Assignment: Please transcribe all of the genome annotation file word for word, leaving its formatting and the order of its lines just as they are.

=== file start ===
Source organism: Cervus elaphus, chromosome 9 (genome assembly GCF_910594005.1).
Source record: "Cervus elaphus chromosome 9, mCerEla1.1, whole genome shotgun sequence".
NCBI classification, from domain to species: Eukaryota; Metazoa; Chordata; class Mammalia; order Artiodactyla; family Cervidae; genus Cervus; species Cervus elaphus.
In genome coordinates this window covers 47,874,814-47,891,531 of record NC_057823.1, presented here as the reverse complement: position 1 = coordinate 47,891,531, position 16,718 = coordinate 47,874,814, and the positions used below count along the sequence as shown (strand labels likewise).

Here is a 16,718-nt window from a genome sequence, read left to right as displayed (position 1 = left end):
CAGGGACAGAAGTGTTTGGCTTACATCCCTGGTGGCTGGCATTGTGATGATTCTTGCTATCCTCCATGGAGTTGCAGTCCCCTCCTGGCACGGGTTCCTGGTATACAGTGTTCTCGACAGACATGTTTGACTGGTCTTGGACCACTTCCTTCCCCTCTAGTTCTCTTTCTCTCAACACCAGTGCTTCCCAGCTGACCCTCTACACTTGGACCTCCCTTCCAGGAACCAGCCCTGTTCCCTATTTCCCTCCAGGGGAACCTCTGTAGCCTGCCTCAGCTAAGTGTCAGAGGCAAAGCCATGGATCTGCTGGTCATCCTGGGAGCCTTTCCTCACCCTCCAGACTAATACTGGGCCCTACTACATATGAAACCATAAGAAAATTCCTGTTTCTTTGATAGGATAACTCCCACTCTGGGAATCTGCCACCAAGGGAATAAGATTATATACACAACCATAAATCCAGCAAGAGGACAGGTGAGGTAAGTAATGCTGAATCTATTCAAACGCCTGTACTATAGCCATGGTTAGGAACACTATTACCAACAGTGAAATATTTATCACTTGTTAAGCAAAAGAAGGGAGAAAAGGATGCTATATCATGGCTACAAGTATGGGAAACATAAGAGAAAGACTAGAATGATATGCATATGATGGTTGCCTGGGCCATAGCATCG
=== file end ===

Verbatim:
Source organism: Cervus elaphus, chromosome 9 (genome assembly GCF_910594005.1).
Source record: "Cervus elaphus chromosome 9, mCerEla1.1, whole genome shotgun sequence".
NCBI classification, from domain to species: Eukaryota; Metazoa; Chordata; class Mammalia; order Artiodactyla; family Cervidae; genus Cervus; species Cervus elaphus.
In genome coordinates this window covers 47,874,814-47,891,531 of record NC_057823.1, presented here as the reverse complement: position 1 = coordinate 47,891,531, position 16,718 = coordinate 47,874,814, and the positions used below count along the sequence as shown (strand labels likewise).

Here is a 16,718-nt window from a genome sequence, read left to right as displayed (position 1 = left end):
CAGGGACAGAAGTGTTTGGCTTACATCCCTGGTGGCTGGCATTGTGATGATTCTTGCTATCCTCCATGGAGTTGCAGTCCCCTCCTGGCACGGGTTCCTGGTATACAGTGTTCTCGACAGACATGTTTGACTGGTCTTGGACCACTTCCTTCCCCTCTAGTTCTCTTTCTCTCAACACCAGTGCTTCCCAGCTGACCCTCTACACTTGGACCTCCCTTCCAGGAACCAGCCCTGTTCCCTATTTCCCTCCAGGGGAACCTCTGTAGCCTGCCTCAGCTAAGTGTCAGAGGCAAAGCCATGGATCTGCTGGTCATCCTGGGAGCCTTTCCTCACCCTCCAGACTAATACTGGGCCCTACTACATATGAAACCATAAGAAAATTCCTGTTTCTTTGATAGGATAACTCCCACTCTGGGAATCTGCCACCAAGGGAATAAGATTATATACACAACCATAAATCCAGCAAGAGGACAGGTGAGGTAAGTAATGCTGAATCTATTCAAACGCCTGTACTATAGCCATGGTTAGGAACACTATTACCAACAGTGAAATATTTATCACTTGTTAAGCAAAAGAAGGGAGAAAAGGATGCTATATCATGGCTACAAGTATGGGAAACATAAGAGAAAGACTAGAATGATATGCATATGATGGTTGCCTGGGCCATAGCATCG